Why You Should Let your College Student Get Burned this Summer
As the first day of summer rolls in, parents and college students or first-time college-bound students are apt to have very different ideas of how these few languid months will be spent. College students, whether they are 18, or returning to live at home for a few months, often face a barrage of questions and expectations that clash with their new found independence. “You need a summer job or at the very least, an internship. Who are you seeing tonight? Your curfew is still X. Aren’t you going to hang out with _______ anymore like you used to? I mean, you’ve been friends since 5th grade.”
These kinds of questions often evoke the “fight or flight” response in young adults. They become immediately defensive, angry, and sometimes regress to the petulant toddler who can’t get their way. Parents recoil in surprise and wonder what happened to their perfect kid whose artwork still adorns the walls of the house and the refrigerator.
As parenting experts, “Millennial Translators,” and parents of 5 Millennials who navigated the transition during summer break, we offer 5 secrets for parents to get through the summer without getting burned.
For example, one secret is to have a family meeting. Allow each family member to speak and express their opinions and desires. Your Millennial, even as a high school graduate, is ready to bolt. Consider and reconsider the constraints you want to impose. Are the expectations reasonable? Are you projecting your own fear and angst on your kid? Are you ill-equipped in the art of letting go? If yes, to any of these, you may be out of touch. And no college student wants to be around a parent who is out of touch.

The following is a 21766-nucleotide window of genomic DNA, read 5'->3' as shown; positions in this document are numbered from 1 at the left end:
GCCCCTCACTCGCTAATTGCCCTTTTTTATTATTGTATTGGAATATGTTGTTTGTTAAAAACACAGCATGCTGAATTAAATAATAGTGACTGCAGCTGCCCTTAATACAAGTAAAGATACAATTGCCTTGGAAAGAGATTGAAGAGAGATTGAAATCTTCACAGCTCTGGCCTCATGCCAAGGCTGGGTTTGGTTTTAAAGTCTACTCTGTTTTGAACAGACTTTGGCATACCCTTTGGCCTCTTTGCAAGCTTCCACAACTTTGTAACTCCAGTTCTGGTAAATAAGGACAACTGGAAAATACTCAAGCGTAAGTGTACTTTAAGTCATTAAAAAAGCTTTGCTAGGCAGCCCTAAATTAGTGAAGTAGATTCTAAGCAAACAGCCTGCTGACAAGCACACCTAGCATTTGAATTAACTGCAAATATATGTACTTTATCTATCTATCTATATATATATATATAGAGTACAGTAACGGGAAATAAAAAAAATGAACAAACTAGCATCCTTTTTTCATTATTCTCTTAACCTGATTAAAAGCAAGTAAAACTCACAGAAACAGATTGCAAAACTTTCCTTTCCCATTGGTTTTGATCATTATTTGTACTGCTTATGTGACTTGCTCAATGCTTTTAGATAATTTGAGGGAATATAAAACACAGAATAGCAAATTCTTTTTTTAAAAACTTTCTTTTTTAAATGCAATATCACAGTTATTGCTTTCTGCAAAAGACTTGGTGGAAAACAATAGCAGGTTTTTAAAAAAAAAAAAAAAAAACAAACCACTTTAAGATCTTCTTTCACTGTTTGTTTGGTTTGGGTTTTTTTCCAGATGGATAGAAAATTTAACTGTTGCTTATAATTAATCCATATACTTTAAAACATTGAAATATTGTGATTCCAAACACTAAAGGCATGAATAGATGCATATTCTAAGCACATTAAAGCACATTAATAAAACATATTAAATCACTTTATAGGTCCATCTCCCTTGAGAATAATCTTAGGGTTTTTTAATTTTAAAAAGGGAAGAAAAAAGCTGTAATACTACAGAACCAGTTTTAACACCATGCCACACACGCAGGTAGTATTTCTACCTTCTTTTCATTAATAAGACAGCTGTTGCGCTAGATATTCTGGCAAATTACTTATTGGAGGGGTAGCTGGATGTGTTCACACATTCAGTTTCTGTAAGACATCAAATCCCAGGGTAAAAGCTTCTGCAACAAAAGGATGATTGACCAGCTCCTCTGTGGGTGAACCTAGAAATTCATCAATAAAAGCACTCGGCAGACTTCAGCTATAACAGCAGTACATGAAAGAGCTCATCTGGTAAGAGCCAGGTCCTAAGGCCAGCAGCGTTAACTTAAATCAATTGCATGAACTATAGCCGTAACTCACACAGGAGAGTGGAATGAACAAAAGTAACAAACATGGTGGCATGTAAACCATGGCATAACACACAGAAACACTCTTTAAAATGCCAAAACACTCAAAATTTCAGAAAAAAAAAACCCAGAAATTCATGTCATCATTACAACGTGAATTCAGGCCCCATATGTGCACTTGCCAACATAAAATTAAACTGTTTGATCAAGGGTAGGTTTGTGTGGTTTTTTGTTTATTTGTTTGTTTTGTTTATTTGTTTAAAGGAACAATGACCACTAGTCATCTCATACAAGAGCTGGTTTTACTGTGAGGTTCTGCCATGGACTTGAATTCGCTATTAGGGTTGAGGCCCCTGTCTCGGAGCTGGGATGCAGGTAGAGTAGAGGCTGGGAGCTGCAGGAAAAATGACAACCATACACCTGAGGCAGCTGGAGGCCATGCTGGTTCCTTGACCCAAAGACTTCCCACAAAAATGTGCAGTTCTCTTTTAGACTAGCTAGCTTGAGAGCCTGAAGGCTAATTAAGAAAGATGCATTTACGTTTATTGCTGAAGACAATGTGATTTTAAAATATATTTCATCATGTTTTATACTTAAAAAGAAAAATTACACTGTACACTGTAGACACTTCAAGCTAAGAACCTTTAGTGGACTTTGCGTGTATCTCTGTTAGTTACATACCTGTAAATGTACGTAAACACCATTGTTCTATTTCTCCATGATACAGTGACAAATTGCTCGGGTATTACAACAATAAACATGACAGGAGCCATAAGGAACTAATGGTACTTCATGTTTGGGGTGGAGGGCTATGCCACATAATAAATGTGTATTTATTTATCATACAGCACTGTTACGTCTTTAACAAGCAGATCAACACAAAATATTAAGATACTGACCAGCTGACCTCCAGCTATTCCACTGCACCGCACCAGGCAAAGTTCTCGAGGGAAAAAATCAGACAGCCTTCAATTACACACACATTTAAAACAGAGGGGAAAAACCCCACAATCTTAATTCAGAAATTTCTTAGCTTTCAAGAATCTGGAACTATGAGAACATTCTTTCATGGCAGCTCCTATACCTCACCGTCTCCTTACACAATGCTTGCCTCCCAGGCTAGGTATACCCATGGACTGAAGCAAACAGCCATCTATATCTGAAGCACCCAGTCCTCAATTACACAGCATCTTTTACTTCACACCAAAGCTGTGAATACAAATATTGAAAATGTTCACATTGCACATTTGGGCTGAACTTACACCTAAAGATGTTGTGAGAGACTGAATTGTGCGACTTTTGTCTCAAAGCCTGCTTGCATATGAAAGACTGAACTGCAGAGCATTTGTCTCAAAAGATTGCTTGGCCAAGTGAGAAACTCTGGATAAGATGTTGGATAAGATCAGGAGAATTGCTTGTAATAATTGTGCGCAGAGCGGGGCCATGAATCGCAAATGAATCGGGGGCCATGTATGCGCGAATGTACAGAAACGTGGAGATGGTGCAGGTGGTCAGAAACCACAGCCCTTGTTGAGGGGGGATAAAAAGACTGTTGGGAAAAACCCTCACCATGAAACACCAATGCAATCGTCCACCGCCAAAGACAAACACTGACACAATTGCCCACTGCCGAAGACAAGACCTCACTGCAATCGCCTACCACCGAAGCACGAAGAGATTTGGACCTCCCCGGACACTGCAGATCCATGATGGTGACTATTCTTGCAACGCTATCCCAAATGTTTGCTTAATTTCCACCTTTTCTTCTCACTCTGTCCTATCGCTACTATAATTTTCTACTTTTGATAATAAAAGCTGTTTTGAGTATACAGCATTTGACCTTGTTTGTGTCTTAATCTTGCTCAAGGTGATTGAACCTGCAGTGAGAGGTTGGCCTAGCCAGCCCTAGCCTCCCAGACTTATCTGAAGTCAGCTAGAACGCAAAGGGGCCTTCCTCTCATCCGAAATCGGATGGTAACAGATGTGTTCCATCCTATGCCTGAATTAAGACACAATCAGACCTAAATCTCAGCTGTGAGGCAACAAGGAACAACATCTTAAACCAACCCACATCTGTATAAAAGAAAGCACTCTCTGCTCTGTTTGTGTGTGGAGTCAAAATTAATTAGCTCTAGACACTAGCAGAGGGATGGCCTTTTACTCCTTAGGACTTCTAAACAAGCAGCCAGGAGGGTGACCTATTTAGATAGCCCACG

Another way parents can enjoy summer with their teen is to create opportunities to ”practice freedom.” Give your teen some rope to venture out on his/her own AFTER you have discussed 3 or 4 acceptable options from which they can choose. For instance, your son wants to go with some buddies to a weekend concert out of town. Resist the knee jerk response to say “no,” because you cannot control his freewheeling behavior. Instead, pause and listen to his request. Perhaps he performs one of his responsibilities first. You prepare a list of commitments you expect from him prior to his departure. He signs a contract. If he has a job, internship, or volunteer commitment, he needs to schedule appropriately.
Many brains of Millennials work at warp speed. That alone contrasts heavily with their parents. With their desired freedom comes flexibility and novelty. They like their life experiences to be quick, exciting, loose, and fresh.
Lastly, embrace failure. We suggest that you use the summer months as practice time to make decisions, pause to consider options, while still providing a loving safety net at home. Allowing failure can be one of the most loving things (albeit counterintuitive) you can give to your college student this summer. Doesn’t it make sense to have them try things at home, under your roof, so if they fail, (which we hope they do,) you are there to mentor them as they work through that experience?
Consider letting them burn at home this summer, so you can be there with first aid.